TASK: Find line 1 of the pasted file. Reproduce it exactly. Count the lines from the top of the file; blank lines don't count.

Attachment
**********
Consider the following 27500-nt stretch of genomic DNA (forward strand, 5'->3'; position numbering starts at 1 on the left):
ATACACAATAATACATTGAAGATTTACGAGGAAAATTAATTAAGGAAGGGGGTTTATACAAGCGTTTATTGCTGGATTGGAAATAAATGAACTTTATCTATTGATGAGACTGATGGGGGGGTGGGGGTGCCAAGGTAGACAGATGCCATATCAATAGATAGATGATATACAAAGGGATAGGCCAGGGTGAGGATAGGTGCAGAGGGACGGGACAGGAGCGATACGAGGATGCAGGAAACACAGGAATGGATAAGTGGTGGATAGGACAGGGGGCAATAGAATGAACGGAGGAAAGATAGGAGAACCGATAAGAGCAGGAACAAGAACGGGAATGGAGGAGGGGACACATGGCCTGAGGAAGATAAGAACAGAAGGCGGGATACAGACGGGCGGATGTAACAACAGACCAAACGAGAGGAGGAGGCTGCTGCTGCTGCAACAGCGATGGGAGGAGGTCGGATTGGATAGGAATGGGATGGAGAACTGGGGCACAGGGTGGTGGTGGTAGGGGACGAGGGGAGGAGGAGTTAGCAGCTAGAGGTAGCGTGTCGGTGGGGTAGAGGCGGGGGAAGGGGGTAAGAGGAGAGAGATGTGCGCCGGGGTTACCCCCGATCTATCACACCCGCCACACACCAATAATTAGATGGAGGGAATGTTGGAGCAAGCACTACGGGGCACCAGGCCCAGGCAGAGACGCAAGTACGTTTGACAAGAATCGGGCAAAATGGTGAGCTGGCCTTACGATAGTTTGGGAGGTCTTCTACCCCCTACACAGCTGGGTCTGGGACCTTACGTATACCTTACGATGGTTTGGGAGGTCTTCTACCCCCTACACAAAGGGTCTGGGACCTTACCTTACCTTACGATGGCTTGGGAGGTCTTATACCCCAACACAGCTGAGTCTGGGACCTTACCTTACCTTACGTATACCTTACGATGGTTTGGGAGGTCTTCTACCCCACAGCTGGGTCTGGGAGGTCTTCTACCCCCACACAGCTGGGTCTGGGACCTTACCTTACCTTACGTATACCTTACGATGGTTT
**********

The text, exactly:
Consider the following 27500-nt stretch of genomic DNA (forward strand, 5'->3'; position numbering starts at 1 on the left):